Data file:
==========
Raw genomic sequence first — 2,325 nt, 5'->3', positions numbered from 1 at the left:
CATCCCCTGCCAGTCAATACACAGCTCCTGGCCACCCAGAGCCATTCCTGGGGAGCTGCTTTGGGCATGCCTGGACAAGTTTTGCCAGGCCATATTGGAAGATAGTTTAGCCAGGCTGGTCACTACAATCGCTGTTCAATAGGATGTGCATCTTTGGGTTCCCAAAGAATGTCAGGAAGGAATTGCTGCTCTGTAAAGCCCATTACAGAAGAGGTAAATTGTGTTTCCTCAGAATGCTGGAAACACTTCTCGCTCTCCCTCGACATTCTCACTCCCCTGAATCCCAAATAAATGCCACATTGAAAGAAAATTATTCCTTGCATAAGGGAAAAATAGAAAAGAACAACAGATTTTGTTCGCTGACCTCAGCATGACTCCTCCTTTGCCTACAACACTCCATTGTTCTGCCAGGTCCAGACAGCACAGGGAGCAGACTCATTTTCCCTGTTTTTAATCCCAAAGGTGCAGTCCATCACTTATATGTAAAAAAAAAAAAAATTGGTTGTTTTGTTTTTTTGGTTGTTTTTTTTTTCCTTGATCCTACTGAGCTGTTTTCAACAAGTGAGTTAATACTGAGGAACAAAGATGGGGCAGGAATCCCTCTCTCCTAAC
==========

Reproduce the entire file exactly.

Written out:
Raw genomic sequence first — 2,325 nt, 5'->3', positions numbered from 1 at the left:
CATCCCCTGCCAGTCAATACACAGCTCCTGGCCACCCAGAGCCATTCCTGGGGAGCTGCTTTGGGCATGCCTGGACAAGTTTTGCCAGGCCATATTGGAAGATAGTTTAGCCAGGCTGGTCACTACAATCGCTGTTCAATAGGATGTGCATCTTTGGGTTCCCAAAGAATGTCAGGAAGGAATTGCTGCTCTGTAAAGCCCATTACAGAAGAGGTAAATTGTGTTTCCTCAGAATGCTGGAAACACTTCTCGCTCTCCCTCGACATTCTCACTCCCCTGAATCCCAAATAAATGCCACATTGAAAGAAAATTATTCCTTGCATAAGGGAAAAATAGAAAAGAACAACAGATTTTGTTCGCTGACCTCAGCATGACTCCTCCTTTGCCTACAACACTCCATTGTTCTGCCAGGTCCAGACAGCACAGGGAGCAGACTCATTTTCCCTGTTTTTAATCCCAAAGGTGCAGTCCATCACTTATATGTAAAAAAAAAAAAAATTGGTTGTTTTGTTTTTTTGGTTGTTTTTTTTTTCCTTGATCCTACTGAGCTGTTTTCAACAAGTGAGTTAATACTGAGGAACAAAGATGGGGCAGGAATCCCTCTCTCCTAAC